by Jean Roberta
This weekend, I have several big jobs to do, and I’m fairly sure I won’t finish them all. Unfortunately, none of them involves writing fiction.
1) I need to make a dent in my To Be Read list of books for review. The book that is most accessible to me physically is a hardcover anthology of fabulous (in every sense) lesbian sci-fi, just out from Lethe Press. In due course, I’ll post my review somewhere on-line, with a link on Facebook.
2) I really need to finish writing a first draft of my proposal for a book project for the university where I teach, so I can get time off to work on it. This book, which already has a publisher, will be about censorship, broadly speaking, not only the official kind imposed by governments but the mob-rule kind imposed by organizations which supposedly rebel against governments. The publisher wants me to focus on eyewitness events, for which I was present or involved. Egad. I have a mass of material that needs to be summarized in a logical way.
3) I need to start reading the pile of student essays that were handed in to me on Friday. The essays are on the short stories I’m teaching in a first-semester English class. The student efforts I’ve seen so far are not completely garbled, or incoherent, but they need work. It’s my job to explain how they could be improved, not because I want students to say exactly what I want them to say, but because I want them to express themselves as clearly as possible.
4) Later today, an expert in decluttering (who runs a business doing this) will arrive to help me tackle the basement of my house, which reminds me of a jungle or a war zone full of landmines. Ms. Declutter is a friend of my stepson, and she has been polite about the mess so far. I’m afraid we’ll probably have to take everything out of the basement to make sure we can find and destroy all the black mould. (I killed a large patch of it with bleach last week, and was lectured by my whole family for doing this without a mask or gloves.)
Looking at this intimidating to-do list, I see what all these tasks require: discrimination or judgment. Writing anything, fiction or non-fiction, requires the same skills that enable a person to create order in a house. What’s important needs to be identified and put in an appropriate place. What’s less important needs to be used to support or enhance the important stuff. What is not needed has to be discarded without mercy. No “maybe I can fix it and use it later.” If it’s taking up too much space, it has to go.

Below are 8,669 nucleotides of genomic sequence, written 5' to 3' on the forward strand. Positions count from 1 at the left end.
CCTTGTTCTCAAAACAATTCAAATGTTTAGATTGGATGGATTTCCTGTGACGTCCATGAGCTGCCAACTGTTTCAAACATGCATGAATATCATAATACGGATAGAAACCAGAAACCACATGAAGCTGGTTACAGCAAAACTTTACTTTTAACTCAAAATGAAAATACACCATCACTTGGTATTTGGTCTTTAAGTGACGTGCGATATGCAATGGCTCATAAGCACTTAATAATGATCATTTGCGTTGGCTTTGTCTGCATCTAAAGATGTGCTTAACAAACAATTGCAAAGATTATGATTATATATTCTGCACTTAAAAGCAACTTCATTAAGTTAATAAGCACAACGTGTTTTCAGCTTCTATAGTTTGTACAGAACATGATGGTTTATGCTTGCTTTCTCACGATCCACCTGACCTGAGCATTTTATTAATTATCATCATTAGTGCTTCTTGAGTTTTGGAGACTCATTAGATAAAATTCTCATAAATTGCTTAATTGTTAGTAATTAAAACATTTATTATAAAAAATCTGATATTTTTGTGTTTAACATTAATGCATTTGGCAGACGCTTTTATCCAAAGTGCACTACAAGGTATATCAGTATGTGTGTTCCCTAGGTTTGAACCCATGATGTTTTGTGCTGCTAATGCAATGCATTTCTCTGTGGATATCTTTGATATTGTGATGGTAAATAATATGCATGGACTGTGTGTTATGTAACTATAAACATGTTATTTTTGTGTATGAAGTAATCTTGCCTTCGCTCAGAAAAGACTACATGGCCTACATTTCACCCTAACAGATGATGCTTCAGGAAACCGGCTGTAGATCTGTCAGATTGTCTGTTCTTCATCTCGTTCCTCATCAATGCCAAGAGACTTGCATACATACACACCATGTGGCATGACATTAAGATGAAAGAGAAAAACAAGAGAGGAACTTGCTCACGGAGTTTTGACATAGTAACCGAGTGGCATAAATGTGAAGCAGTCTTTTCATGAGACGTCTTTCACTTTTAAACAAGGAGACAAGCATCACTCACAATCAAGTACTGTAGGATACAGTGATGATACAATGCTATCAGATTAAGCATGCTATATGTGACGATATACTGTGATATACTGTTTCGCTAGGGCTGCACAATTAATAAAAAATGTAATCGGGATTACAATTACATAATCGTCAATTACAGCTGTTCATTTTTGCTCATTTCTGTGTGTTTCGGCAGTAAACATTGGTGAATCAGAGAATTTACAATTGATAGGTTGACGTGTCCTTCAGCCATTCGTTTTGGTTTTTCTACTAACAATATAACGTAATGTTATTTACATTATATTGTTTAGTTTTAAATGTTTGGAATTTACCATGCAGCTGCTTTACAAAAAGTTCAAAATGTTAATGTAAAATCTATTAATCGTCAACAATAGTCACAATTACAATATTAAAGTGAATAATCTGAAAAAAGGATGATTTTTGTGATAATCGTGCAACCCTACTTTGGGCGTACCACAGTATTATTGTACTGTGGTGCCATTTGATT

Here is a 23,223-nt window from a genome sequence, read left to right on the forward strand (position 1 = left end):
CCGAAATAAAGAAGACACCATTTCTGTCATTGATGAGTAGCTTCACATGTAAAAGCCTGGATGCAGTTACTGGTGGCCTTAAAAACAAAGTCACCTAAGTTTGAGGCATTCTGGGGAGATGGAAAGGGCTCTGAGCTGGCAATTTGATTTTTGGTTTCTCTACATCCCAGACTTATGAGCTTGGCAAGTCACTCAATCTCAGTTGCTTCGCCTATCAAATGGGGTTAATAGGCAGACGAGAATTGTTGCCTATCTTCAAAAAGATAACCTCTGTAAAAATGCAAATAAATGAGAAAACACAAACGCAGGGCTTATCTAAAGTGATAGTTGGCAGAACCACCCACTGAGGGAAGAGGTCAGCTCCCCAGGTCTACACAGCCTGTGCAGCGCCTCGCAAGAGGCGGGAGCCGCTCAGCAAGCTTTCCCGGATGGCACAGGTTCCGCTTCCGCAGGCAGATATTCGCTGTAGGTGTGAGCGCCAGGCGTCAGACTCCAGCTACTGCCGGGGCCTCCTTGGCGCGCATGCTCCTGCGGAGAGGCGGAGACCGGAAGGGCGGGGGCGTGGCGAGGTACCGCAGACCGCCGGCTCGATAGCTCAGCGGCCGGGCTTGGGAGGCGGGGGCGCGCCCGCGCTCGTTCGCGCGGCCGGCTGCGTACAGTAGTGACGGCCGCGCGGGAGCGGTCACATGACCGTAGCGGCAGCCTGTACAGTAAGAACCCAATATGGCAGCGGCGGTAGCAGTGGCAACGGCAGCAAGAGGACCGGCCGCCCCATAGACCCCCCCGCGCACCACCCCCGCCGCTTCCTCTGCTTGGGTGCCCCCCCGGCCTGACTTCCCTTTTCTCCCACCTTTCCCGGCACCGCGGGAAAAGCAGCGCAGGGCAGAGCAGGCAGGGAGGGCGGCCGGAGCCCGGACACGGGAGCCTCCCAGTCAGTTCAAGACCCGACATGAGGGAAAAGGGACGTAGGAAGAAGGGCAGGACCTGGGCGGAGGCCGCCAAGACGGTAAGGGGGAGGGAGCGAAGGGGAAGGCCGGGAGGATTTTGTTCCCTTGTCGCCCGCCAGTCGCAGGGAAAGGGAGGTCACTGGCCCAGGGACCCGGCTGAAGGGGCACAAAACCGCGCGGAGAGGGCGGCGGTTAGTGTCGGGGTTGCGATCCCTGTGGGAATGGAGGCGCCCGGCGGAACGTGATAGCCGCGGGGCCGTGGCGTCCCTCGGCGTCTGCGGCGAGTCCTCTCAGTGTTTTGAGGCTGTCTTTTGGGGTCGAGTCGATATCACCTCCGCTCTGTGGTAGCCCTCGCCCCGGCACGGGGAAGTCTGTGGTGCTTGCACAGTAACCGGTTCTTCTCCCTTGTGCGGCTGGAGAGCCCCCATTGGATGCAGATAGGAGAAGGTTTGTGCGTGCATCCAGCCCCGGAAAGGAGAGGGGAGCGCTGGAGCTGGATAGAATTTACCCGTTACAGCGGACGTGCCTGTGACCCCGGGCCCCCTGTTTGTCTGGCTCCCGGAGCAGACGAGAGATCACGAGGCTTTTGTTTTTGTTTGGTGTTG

Reading an amazing collection of sci-fi stories, most by veteran writers, and then reading the writing of undergraduates in a mandatory English class, is a study in contrasts. Good writers demonstrate by example what works and what doesn’t work.
To show what I mean, here is the opening scene of “Eldritch Brown Houses” by Claire Humphrey in Daughters of Frankenstein (Lethe Press):
“This is Salem at its oldest and spookiest: cold fog off the ocean, daylight dimming early, gables and gombrels looming at odd angles. I’m gazing out from the upstairs window of the Corwin place, from beside a case of age-yellowed cloth dolls. The streets are empty except for the tail-lights of a single car, receding.”
Don’t you want to read the rest of this story? All the details in this paragraph, from the physical atmosphere to the vintage architecture to the aged dolls to the one modern car that is going away, combine to create a unified effect.
By contrast, a typical student essay reads somewhat like this:
“I am going to write about a story called “The Yellow Wallpaper” by Charlotte Perkins Gilman which is in a big book for my English class. This story was written in the 18th century.
[Note: students often confuse the 1800s, or nineteenth century, with the one before. It’s all in the past, and who cares about the difference?]
This story has a first-person viewpoint. It is about a woman who is depressed because she just had a baby. Her husband is a doctor named John. They go to stay in a house in the country for the summer. Some people think the house is haunted, but I don’t think so.”
Do you want to read the rest of this essay? Please, for me? I didn’t think so. Note the scatter-gun effect. What does the viewpoint, the character’s depression or the husband have to do with ghosts, or the illusion of ghosts?
In my comments on the student assignment, I will have to be more articulate than the student. I will have to explain that all the information in the opening paragraph can be used in some way, but it all needs to support the student writer’s thesis, that this story is NOT about ghosts. The widespread perception of contemporary readers (from the time of first publication) that the story IS about ghosts – or even demonic possession — needs to be debunked.
When dealing with a mass of material, in the form of notes, ideas, or physical objects, I need to apply my own advice to myself. What effect am I aiming for? What could be added, and what needs to be pulled out? If I have good material, how should it be arranged for best results?
It’s easier said than done, but just naming the challenge ahead is a good first step.
Other writing instructors before me have pointed out that half the job of writing is editing. Many writers before me have found this part to be the “work” of writing (as distinct from the “play”), but it can’t be avoided, and it can be as much a journey of discovery as the typing of a first sentence.
To those involved in a parallel process of shaping a work of creative writing, I say: Don’t give up! Be equally ruthless with irrelevant details and with the black mould of writer’s block. You are not alone.